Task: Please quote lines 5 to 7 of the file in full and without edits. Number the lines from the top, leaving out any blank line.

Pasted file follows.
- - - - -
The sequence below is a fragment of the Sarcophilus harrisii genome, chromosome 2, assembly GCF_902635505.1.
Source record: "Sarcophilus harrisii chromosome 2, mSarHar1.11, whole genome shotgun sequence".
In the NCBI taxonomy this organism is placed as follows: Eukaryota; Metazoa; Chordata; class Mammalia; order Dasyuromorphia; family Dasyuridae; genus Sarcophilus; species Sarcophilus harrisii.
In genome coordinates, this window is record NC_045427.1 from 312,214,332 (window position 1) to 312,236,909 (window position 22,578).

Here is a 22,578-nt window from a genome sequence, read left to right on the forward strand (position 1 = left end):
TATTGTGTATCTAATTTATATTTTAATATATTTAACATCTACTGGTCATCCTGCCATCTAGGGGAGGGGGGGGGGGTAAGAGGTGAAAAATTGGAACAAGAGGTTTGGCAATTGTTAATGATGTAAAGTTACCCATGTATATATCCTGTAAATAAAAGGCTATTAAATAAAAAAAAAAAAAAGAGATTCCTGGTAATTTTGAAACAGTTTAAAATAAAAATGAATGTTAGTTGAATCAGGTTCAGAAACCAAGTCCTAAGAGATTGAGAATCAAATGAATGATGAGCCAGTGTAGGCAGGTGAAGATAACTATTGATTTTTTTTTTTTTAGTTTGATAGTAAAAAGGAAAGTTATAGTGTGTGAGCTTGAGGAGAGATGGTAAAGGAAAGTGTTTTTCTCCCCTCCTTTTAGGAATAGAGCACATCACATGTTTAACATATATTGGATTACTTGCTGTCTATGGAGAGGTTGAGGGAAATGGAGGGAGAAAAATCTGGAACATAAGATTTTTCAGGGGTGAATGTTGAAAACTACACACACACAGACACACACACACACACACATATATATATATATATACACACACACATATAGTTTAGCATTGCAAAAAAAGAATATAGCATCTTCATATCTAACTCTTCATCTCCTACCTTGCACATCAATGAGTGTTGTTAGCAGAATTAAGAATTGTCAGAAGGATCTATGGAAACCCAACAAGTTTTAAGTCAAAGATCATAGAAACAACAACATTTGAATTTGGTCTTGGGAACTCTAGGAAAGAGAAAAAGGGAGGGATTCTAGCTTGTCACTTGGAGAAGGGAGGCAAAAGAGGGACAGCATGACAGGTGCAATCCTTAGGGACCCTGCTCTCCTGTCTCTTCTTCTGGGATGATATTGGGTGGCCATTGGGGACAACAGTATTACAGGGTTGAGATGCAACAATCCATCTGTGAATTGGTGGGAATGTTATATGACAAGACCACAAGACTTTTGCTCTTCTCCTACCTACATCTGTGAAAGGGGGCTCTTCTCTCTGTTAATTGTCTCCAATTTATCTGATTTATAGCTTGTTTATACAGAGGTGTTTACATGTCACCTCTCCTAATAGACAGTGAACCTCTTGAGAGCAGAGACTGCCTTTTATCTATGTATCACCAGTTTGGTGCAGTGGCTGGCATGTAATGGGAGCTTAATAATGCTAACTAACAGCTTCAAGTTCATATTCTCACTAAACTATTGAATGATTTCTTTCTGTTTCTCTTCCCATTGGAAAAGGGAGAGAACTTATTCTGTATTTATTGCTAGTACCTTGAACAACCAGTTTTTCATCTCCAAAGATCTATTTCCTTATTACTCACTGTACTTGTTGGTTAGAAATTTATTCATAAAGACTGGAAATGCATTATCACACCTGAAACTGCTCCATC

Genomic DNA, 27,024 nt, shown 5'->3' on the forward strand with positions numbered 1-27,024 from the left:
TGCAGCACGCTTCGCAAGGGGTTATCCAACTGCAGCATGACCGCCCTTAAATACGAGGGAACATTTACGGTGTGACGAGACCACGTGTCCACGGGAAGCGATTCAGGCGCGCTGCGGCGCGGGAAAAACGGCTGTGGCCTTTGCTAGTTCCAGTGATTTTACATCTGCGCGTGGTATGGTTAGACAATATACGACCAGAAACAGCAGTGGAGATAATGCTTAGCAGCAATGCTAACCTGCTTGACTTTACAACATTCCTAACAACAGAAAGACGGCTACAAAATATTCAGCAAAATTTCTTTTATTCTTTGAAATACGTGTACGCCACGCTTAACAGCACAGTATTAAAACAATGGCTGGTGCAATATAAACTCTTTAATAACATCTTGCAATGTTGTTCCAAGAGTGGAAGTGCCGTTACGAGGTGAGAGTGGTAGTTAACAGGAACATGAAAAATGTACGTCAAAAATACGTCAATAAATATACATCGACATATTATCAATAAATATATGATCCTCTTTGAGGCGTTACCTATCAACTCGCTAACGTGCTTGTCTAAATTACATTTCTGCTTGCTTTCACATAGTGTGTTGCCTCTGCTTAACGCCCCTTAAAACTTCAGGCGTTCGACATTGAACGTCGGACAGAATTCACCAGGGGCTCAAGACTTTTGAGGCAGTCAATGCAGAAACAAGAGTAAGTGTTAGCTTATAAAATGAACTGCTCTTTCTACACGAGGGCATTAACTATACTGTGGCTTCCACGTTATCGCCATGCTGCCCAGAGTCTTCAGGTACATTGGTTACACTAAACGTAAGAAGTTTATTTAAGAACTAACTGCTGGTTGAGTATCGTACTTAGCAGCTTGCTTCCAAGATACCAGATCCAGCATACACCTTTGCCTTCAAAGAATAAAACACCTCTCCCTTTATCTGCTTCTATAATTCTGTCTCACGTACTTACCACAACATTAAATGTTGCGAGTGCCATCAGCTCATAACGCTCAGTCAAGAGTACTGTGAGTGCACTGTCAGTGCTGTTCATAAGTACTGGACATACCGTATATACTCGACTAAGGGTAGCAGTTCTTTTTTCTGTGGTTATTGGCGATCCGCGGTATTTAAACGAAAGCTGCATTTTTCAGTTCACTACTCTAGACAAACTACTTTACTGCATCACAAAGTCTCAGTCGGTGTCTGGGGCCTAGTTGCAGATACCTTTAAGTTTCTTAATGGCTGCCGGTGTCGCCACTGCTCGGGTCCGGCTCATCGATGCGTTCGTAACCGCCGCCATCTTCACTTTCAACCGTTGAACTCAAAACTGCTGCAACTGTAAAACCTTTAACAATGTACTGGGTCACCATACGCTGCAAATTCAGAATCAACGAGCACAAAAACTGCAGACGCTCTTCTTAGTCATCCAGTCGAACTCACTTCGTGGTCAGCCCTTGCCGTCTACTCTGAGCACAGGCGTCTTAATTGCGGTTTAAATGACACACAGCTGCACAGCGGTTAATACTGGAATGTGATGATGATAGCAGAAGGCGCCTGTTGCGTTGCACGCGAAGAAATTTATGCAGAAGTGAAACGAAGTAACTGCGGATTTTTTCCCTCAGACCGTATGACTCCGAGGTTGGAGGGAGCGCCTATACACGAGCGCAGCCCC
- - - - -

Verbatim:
Here is a 22,578-nt window from a genome sequence, read left to right on the forward strand (position 1 = left end):
TATTGTGTATCTAATTTATATTTTAATATATTTAACATCTACTGGTCATCCTGCCATCTAGGGGAGGGGGGGGGGGTAAGAGGTGAAAAATTGGAACAAGAGGTTTGGCAATTGTTAATGATGTAAAGTTACCCATGTATATATCCTGTAAATAAAAGGCTATTAAATAAAAAAAAAAAAAAGAGATTCCTGGTAATTTTGAAACAGTTTAAAATAAAAATGAATGTTAGTTGAATCAGGTTCAGAAACCAAGTCCTAAGAGATTGAGAATCAAATGAATGATGAGCCAGTGTAGGCAGGTGAAGATAACTATTGATTTTTTTTTTTTTAGTTTGATAGTAAAAAGGAAAGTTATAGTGTGTGAGCTTGAGGAGAGATGGTAAAGGAAAGTGTTTTTCTCCCCTCCTTTTAGGAATAGAGCACATCACATGTTTAACATATATTGGATTACTTGCTGTCTATGGAGAGGTTGAGGGAAATGGAGGGAGAAAAATCTGGAACATAAGATTTTTCAGGGGTGAATGTTGAAAACTACACACACACAGACACACACACACACACACATATATATATATATATACACACACACATATAGTTTAGCATTGCAAAAAAAGAATATAGCATCTTCATATCTAACTCTTCATCTCCTACCTTGCACATCAATGAGTGTTGTTAGCAGAATTAAGAATTGTCAGAAGGATCTATGGAAACCCAACAAGTTTTAAGTCAAAGATCATAGAAACAACAACATTTGAATTTGGTCTTGGGAACTCTAGGAAAGAGAAAAAGGGAGGGATTCTAGCTTGTCACTTGGAGAAGGGAGGCAAAAGAGGGACAGCATGACAGGTGCAATCCTTAGGGACCCTGCTCTCCTGTCTCTTCTTCTGGGATGATATTGGGTGGCCATTGGGGACAACAGTATTACAGGGTTGAGATGCAACAATCCATCTGTGAATTGGTGGGAATGTTATATGACAAGACCACAAGACTTTTGCTCTTCTCCTACCTACATCTGTGAAAGGGGGCTCTTCTCTCTGTTAATTGTCTCCAATTTATCTGATTTATAGCTTGTTTATACAGAGGTGTTTACATGTCACCTCTCCTAATAGACAGTGAACCTCTTGAGAGCAGAGACTGCCTTTTATCTATGTATCACCAGTTTGGTGCAGTGGCTGGCATGTAATGGGAGCTTAATAATGCTAACTAACAGCTTCAAGTTCATATTCTCACTAAACTATTGAATGATTTCTTTCTGTTTCTCTTCCCATTGGAAAAGGGAGAGAACTTATTCTGTATTTATTGCTAGTACCTTGAACAACCAGTTTTTCATCTCCAAAGATCTATTTCCTTATTACTCACTGTACTTGTTGGTTAGAAATTTATTCATAAAGACTGGAAATGCATTATCACACCTGAAACTGCTCCATC

Genomic DNA, 27,024 nt, shown 5'->3' on the forward strand with positions numbered 1-27,024 from the left: